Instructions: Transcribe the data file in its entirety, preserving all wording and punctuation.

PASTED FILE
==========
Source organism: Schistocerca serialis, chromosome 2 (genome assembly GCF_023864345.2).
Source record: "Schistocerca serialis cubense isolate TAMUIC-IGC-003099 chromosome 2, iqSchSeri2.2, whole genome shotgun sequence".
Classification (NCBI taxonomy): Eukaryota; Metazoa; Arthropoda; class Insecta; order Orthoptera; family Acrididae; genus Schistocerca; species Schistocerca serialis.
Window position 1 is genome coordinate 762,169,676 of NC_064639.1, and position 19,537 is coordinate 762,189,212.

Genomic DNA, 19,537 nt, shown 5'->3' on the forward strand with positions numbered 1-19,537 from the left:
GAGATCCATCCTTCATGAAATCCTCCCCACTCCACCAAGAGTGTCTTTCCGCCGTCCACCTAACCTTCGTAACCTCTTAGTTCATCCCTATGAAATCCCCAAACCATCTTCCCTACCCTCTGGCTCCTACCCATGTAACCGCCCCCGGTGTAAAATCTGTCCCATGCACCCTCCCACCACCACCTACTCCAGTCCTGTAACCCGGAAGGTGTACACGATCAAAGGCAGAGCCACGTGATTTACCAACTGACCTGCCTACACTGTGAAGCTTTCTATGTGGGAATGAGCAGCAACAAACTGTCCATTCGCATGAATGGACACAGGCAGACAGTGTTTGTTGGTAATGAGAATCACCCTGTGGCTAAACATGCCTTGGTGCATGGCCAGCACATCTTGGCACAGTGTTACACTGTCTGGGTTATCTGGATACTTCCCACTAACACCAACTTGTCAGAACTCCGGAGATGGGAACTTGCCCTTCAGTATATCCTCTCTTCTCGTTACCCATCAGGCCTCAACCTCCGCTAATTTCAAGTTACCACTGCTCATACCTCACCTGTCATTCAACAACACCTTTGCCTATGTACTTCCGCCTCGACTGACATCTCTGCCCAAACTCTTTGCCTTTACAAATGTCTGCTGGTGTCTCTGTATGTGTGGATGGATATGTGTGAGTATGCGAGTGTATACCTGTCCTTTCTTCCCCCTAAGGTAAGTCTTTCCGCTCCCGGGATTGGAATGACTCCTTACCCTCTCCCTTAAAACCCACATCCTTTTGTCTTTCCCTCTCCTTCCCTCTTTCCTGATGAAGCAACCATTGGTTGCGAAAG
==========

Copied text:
Source organism: Schistocerca serialis, chromosome 2 (genome assembly GCF_023864345.2).
Source record: "Schistocerca serialis cubense isolate TAMUIC-IGC-003099 chromosome 2, iqSchSeri2.2, whole genome shotgun sequence".
Classification (NCBI taxonomy): Eukaryota; Metazoa; Arthropoda; class Insecta; order Orthoptera; family Acrididae; genus Schistocerca; species Schistocerca serialis.
Window position 1 is genome coordinate 762,169,676 of NC_064639.1, and position 19,537 is coordinate 762,189,212.

Genomic DNA, 19,537 nt, shown 5'->3' on the forward strand with positions numbered 1-19,537 from the left:
GAGATCCATCCTTCATGAAATCCTCCCCACTCCACCAAGAGTGTCTTTCCGCCGTCCACCTAACCTTCGTAACCTCTTAGTTCATCCCTATGAAATCCCCAAACCATCTTCCCTACCCTCTGGCTCCTACCCATGTAACCGCCCCCGGTGTAAAATCTGTCCCATGCACCCTCCCACCACCACCTACTCCAGTCCTGTAACCCGGAAGGTGTACACGATCAAAGGCAGAGCCACGTGATTTACCAACTGACCTGCCTACACTGTGAAGCTTTCTATGTGGGAATGAGCAGCAACAAACTGTCCATTCGCATGAATGGACACAGGCAGACAGTGTTTGTTGGTAATGAGAATCACCCTGTGGCTAAACATGCCTTGGTGCATGGCCAGCACATCTTGGCACAGTGTTACACTGTCTGGGTTATCTGGATACTTCCCACTAACACCAACTTGTCAGAACTCCGGAGATGGGAACTTGCCCTTCAGTATATCCTCTCTTCTCGTTACCCATCAGGCCTCAACCTCCGCTAATTTCAAGTTACCACTGCTCATACCTCACCTGTCATTCAACAACACCTTTGCCTATGTACTTCCGCCTCGACTGACATCTCTGCCCAAACTCTTTGCCTTTACAAATGTCTGCTGGTGTCTCTGTATGTGTGGATGGATATGTGTGAGTATGCGAGTGTATACCTGTCCTTTCTTCCCCCTAAGGTAAGTCTTTCCGCTCCCGGGATTGGAATGACTCCTTACCCTCTCCCTTAAAACCCACATCCTTTTGTCTTTCCCTCTCCTTCCCTCTTTCCTGATGAAGCAACCATTGGTTGCGAAAG